Informed consent

In most research, participant consent is voluntary and based on sufficient information about the research, including potential benefits, risks and impacts on participants such as costs to patients or increased workload to clinicians, with opportunities for participants to ask questions and discuss the information together with others if they wish to.19 Participant information should be conveyed in a timely, meaningful and accessible way to meet the needs of a diverse Australian population, encompassing participants, including patients, providers and general practices. People do not need to provide any reason for non-participation. Participants are entitled to withdraw from research at any stage without any consequences.

However, in large-scale projects using pooled EHR data, seeking such explicit consent may not be feasible or practical. In these circumstances, for low-risk research with a high potential benefit, an opt-out approach or a waiver of consent for research may be considered by an HREC. Opt-out consent models require that reasonable attempts are made to explain the research in a way that is timely, meaningful and accessible, with opportunities to decline or withdraw participation, and an adequate plan to protect confidentiality. An opt-out approach must also align with State and Territory, Commonwealth and international laws.19 Participating general practices should display waiting room posters with information on using EHRs for research, contacts for further information and instructions to decline or withdraw by completing an opt-out form that is available from the practice reception or online.29,30 It is possible to opt out prospectively, but it may not be possible to remove de-identified data retrospectively if consent is withdrawn. In both explicit and presumed consent with opt-out approaches, consent is an active process with three main components, including capacity, adequate information and opportunities to consider the information.31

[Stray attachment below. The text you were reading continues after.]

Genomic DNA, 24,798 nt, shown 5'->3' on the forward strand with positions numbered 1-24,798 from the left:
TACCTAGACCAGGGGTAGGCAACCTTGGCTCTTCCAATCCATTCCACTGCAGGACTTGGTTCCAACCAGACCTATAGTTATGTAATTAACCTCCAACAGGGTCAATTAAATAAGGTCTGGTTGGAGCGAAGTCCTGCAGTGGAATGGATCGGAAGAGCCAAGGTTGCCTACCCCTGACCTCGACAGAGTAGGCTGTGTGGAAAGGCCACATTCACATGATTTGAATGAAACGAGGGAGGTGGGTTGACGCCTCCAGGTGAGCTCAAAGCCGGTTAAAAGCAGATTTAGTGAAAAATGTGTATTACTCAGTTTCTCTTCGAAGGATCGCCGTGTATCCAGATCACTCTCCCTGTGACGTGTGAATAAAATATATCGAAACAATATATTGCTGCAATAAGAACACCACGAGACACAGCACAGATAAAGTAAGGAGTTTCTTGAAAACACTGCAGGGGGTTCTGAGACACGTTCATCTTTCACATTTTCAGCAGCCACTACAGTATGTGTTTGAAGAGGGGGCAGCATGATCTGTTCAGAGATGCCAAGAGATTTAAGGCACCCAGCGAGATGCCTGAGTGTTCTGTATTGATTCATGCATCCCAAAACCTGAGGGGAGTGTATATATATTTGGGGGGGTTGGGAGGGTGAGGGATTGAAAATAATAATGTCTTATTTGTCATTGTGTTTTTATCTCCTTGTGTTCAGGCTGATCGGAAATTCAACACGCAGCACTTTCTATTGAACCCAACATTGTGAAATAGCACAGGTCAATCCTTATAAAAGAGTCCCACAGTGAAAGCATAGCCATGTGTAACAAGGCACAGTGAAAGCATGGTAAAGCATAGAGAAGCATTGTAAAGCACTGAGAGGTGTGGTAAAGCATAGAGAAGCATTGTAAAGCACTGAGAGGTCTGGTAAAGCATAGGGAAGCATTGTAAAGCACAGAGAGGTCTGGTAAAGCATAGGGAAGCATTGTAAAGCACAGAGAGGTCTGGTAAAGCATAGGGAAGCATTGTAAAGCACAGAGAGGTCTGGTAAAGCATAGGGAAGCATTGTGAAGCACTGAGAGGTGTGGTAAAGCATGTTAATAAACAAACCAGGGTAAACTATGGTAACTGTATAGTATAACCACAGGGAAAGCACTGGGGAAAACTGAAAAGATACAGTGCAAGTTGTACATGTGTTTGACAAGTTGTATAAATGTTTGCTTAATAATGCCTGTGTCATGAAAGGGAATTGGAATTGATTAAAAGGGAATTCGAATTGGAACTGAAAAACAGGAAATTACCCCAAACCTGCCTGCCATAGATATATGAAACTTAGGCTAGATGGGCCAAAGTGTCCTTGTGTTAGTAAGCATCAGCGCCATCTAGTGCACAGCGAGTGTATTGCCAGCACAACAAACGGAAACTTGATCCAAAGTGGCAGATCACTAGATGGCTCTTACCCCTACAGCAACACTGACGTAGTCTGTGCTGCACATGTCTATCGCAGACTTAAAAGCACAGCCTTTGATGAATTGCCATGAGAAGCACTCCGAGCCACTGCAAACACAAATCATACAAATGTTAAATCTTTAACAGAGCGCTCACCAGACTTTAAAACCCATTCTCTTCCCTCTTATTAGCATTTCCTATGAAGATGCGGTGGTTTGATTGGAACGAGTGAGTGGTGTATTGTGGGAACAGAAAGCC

GPs may wish to review what data is being extracted from the practice EHRs and to consider opt-out procedures for individual patients. GPs should check their personal and practice medical indemnity to ensure coverage for research participation. Research projects that are sponsored by universities or other external agencies often carry additional insurance. It is prudent to review any insurance arrangements in the formal agreement to participate in the research.


There are benefits of using EHRs for research as well as potential risks to patients, GPs and the practices. GPs, in their role as custodian of EHR data, should ensure there are processes for informing patients – in a timely, meaningful and accessible way – about pooling EHRs, its uses and opt-out procedures (Box 1). Careful consideration and judgement are required to ensure ethical requirements are met, with particular attention to confidentiality, data quality and informed consent. 

Box 1. Issues for general practitioners to consider when approached by researchers with a request for electronic health record (EHR) data
  1. Is there ethics approval from a National Health and Medical Research Council–approved ethics committee?
  2. To what extent is the ethics approval dependent on an opt-in or opt-out approach to informed consent?
  3. How will the EHR data be used and handled?
  4. How will patient, general practitioner, general practice staff and practice confidentiality be ensured?
  5. Is there adequate insurance coverage for research participation?
  6. Does the research team have the skills to undertake this research?
  7. Are the potential benefits of the research greater than the risks?

Key points

  • Pooled general practice EHR data provide an insight into general practice workload and the delivery of clinical care, and have high potential to contribute to research and policy that is relevant to the community.
  • GPs have ethical as well as legal responsibilities to ensure patient health records are confidential, including that they are handled safely, with good governance and provenance arrangements for secondary use.
  • GPs should ensure there are processes for informing patients about pooling EHRs, their uses and opt-out procedures.
  • Careful consideration and judgement are required to ensure ethical requirements are met, with particular attention to confidentiality and informed consent.
Competing interests: KV, RI, SHD, MN and STL receive sitting fees as members of The Royal Australian College of General Practitioners (RACGP) National Research and Evaluation Ethics Committee. RI is a member of the Australian Journal of General Practice Editorial Advisory Committee, NSW Council and RACGP Expert Committee – Quality Care.
Provenance and peer review: Not commissioned, externally peer reviewed.
Funding: None.
Correspondence to: